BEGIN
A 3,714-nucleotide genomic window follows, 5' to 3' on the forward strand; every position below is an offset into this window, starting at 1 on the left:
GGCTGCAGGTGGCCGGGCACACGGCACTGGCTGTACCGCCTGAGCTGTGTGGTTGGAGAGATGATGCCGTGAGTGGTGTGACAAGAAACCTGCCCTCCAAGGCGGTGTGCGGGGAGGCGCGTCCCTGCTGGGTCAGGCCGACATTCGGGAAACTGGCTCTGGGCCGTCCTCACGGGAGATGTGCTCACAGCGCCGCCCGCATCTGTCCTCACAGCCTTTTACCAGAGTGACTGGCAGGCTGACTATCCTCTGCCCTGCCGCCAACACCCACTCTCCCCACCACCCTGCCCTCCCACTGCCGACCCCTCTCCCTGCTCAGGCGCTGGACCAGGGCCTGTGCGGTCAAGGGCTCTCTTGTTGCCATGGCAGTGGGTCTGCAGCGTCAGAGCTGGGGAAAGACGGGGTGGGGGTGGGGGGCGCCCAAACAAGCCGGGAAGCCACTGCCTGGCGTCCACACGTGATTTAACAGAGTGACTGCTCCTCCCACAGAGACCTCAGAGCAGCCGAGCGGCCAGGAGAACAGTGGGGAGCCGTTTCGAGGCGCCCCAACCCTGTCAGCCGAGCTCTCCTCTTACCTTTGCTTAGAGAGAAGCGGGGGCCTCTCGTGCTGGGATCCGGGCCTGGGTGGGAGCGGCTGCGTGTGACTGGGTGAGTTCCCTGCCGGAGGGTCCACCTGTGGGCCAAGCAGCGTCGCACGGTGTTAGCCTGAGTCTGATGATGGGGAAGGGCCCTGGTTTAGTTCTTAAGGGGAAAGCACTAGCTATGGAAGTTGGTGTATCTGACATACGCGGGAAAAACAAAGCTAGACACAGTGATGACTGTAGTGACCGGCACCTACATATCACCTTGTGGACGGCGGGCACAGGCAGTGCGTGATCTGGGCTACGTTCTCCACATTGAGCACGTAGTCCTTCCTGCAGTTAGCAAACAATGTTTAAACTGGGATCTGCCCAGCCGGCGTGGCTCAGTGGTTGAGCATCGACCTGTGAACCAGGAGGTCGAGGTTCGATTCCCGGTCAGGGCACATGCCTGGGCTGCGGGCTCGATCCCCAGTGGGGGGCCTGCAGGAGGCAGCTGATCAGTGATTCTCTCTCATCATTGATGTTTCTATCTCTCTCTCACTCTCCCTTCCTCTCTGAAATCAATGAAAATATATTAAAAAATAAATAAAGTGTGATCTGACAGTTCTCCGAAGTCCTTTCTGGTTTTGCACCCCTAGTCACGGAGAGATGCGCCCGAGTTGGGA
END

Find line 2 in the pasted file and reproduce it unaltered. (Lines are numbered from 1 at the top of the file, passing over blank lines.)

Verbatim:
GGCTGCAGGTGGCCGGGCACACGGCACTGGCTGTACCGCCTGAGCTGTGTGGTTGGAGAGATGATGCCGTGAGTGGTGTGACAAGAAACCTGCCCTCCAAGGCGGTGTGCGGGGAGGCGCGTCCCTGCTGGGTCAGGCCGACATTCGGGAAACTGGCTCTGGGCCGTCCTCACGGGAGATGTGCTCACAGCGCCGCCCGCATCTGTCCTCACAGCCTTTTACCAGAGTGACTGGCAGGCTGACTATCCTCTGCCCTGCCGCCAACACCCACTCTCCCCACCACCCTGCCCTCCCACTGCCGACCCCTCTCCCTGCTCAGGCGCTGGACCAGGGCCTGTGCGGTCAAGGGCTCTCTTGTTGCCATGGCAGTGGGTCTGCAGCGTCAGAGCTGGGGAAAGACGGGGTGGGGGTGGGGGGCGCCCAAACAAGCCGGGAAGCCACTGCCTGGCGTCCACACGTGATTTAACAGAGTGACTGCTCCTCCCACAGAGACCTCAGAGCAGCCGAGCGGCCAGGAGAACAGTGGGGAGCCGTTTCGAGGCGCCCCAACCCTGTCAGCCGAGCTCTCCTCTTACCTTTGCTTAGAGAGAAGCGGGGGCCTCTCGTGCTGGGATCCGGGCCTGGGTGGGAGCGGCTGCGTGTGACTGGGTGAGTTCCCTGCCGGAGGGTCCACCTGTGGGCCAAGCAGCGTCGCACGGTGTTAGCCTGAGTCTGATGATGGGGAAGGGCCCTGGTTTAGTTCTTAAGGGGAAAGCACTAGCTATGGAAGTTGGTGTATCTGACATACGCGGGAAAAACAAAGCTAGACACAGTGATGACTGTAGTGACCGGCACCTACATATCACCTTGTGGACGGCGGGCACAGGCAGTGCGTGATCTGGGCTACGTTCTCCACATTGAGCACGTAGTCCTTCCTGCAGTTAGCAAACAATGTTTAAACTGGGATCTGCCCAGCCGGCGTGGCTCAGTGGTTGAGCATCGACCTGTGAACCAGGAGGTCGAGGTTCGATTCCCGGTCAGGGCACATGCCTGGGCTGCGGGCTCGATCCCCAGTGGGGGGCCTGCAGGAGGCAGCTGATCAGTGATTCTCTCTCATCATTGATGTTTCTATCTCTCTCTCACTCTCCCTTCCTCTCTGAAATCAATGAAAATATATTAAAAAATAAATAAAGTGTGATCTGACAGTTCTCCGAAGTCCTTTCTGGTTTTGCACCCCTAGTCACGGAGAGATGCGCCCGAGTTGGGA